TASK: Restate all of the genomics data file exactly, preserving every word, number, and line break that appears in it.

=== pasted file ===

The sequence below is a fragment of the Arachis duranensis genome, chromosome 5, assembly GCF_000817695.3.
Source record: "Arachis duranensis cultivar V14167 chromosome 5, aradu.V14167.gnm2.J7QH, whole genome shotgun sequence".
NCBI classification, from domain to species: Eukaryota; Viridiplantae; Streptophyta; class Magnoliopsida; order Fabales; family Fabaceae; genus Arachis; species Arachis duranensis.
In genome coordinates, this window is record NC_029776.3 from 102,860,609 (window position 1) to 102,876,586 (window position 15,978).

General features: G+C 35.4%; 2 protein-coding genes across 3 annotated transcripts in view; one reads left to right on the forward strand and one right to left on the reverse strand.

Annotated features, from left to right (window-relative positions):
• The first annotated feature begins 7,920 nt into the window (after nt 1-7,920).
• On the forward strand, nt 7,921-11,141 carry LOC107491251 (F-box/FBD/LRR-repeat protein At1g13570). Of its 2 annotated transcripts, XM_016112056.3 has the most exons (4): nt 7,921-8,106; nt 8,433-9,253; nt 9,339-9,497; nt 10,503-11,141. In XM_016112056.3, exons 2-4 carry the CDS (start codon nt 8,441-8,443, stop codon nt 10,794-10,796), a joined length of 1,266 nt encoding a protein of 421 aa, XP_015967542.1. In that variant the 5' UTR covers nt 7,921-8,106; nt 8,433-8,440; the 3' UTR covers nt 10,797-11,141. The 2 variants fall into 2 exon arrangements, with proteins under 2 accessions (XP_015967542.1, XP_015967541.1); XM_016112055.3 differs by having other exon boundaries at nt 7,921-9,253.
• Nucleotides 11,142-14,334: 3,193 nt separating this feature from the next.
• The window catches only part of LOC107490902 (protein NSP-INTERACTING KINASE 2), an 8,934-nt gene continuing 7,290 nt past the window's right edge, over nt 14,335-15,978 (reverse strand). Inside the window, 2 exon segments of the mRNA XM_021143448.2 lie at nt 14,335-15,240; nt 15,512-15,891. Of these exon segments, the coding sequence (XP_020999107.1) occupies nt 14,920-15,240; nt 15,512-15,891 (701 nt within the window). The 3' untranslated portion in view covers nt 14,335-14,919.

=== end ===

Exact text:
The sequence below is a fragment of the Arachis duranensis genome, chromosome 5, assembly GCF_000817695.3.
Source record: "Arachis duranensis cultivar V14167 chromosome 5, aradu.V14167.gnm2.J7QH, whole genome shotgun sequence".
NCBI classification, from domain to species: Eukaryota; Viridiplantae; Streptophyta; class Magnoliopsida; order Fabales; family Fabaceae; genus Arachis; species Arachis duranensis.
In genome coordinates, this window is record NC_029776.3 from 102,860,609 (window position 1) to 102,876,586 (window position 15,978).

General features: G+C 35.4%; 2 protein-coding genes across 3 annotated transcripts in view; one reads left to right on the forward strand and one right to left on the reverse strand.

Annotated features, from left to right (window-relative positions):
• The first annotated feature begins 7,920 nt into the window (after nt 1-7,920).
• On the forward strand, nt 7,921-11,141 carry LOC107491251 (F-box/FBD/LRR-repeat protein At1g13570). Of its 2 annotated transcripts, XM_016112056.3 has the most exons (4): nt 7,921-8,106; nt 8,433-9,253; nt 9,339-9,497; nt 10,503-11,141. In XM_016112056.3, exons 2-4 carry the CDS (start codon nt 8,441-8,443, stop codon nt 10,794-10,796), a joined length of 1,266 nt encoding a protein of 421 aa, XP_015967542.1. In that variant the 5' UTR covers nt 7,921-8,106; nt 8,433-8,440; the 3' UTR covers nt 10,797-11,141. The 2 variants fall into 2 exon arrangements, with proteins under 2 accessions (XP_015967542.1, XP_015967541.1); XM_016112055.3 differs by having other exon boundaries at nt 7,921-9,253.
• Nucleotides 11,142-14,334: 3,193 nt separating this feature from the next.
• The window catches only part of LOC107490902 (protein NSP-INTERACTING KINASE 2), an 8,934-nt gene continuing 7,290 nt past the window's right edge, over nt 14,335-15,978 (reverse strand). Inside the window, 2 exon segments of the mRNA XM_021143448.2 lie at nt 14,335-15,240; nt 15,512-15,891. Of these exon segments, the coding sequence (XP_020999107.1) occupies nt 14,920-15,240; nt 15,512-15,891 (701 nt within the window). The 3' untranslated portion in view covers nt 14,335-14,919.